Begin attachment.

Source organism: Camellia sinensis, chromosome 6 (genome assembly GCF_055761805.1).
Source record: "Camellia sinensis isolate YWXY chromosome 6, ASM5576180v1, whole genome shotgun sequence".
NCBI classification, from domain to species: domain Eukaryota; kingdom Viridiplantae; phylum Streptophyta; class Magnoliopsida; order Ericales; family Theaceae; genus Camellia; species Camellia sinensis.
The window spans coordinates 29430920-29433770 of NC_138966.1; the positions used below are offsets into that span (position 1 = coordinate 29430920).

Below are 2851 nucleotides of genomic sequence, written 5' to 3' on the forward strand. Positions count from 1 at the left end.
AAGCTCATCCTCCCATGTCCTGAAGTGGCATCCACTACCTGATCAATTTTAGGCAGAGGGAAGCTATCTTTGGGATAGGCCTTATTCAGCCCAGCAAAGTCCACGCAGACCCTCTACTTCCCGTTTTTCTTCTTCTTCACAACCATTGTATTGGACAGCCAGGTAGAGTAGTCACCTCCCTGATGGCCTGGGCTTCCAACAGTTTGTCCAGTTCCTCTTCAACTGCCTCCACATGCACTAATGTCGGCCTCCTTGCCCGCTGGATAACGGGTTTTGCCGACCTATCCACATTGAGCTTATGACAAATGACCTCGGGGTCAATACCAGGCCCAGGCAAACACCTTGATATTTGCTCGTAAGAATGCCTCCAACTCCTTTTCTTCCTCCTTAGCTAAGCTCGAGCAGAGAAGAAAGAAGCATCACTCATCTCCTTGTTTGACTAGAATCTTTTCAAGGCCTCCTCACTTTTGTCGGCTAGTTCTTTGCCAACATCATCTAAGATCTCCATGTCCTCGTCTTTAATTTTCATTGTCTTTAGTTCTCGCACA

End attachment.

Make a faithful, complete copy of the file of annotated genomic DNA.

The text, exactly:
Source organism: Camellia sinensis, chromosome 6 (genome assembly GCF_055761805.1).
Source record: "Camellia sinensis isolate YWXY chromosome 6, ASM5576180v1, whole genome shotgun sequence".
NCBI classification, from domain to species: domain Eukaryota; kingdom Viridiplantae; phylum Streptophyta; class Magnoliopsida; order Ericales; family Theaceae; genus Camellia; species Camellia sinensis.
The window spans coordinates 29430920-29433770 of NC_138966.1; the positions used below are offsets into that span (position 1 = coordinate 29430920).

Below are 2851 nucleotides of genomic sequence, written 5' to 3' on the forward strand. Positions count from 1 at the left end.
AAGCTCATCCTCCCATGTCCTGAAGTGGCATCCACTACCTGATCAATTTTAGGCAGAGGGAAGCTATCTTTGGGATAGGCCTTATTCAGCCCAGCAAAGTCCACGCAGACCCTCTACTTCCCGTTTTTCTTCTTCTTCACAACCATTGTATTGGACAGCCAGGTAGAGTAGTCACCTCCCTGATGGCCTGGGCTTCCAACAGTTTGTCCAGTTCCTCTTCAACTGCCTCCACATGCACTAATGTCGGCCTCCTTGCCCGCTGGATAACGGGTTTTGCCGACCTATCCACATTGAGCTTATGACAAATGACCTCGGGGTCAATACCAGGCCCAGGCAAACACCTTGATATTTGCTCGTAAGAATGCCTCCAACTCCTTTTCTTCCTCCTTAGCTAAGCTCGAGCAGAGAAGAAAGAAGCATCACTCATCTCCTTGTTTGACTAGAATCTTTTCAAGGCCTCCTCACTTTTGTCGGCTAGTTCTTTGCCAACATCATCTAAGATCTCCATGTCCTCGTCTTTAATTTTCATTGTCTTTAGTTCTCGCACA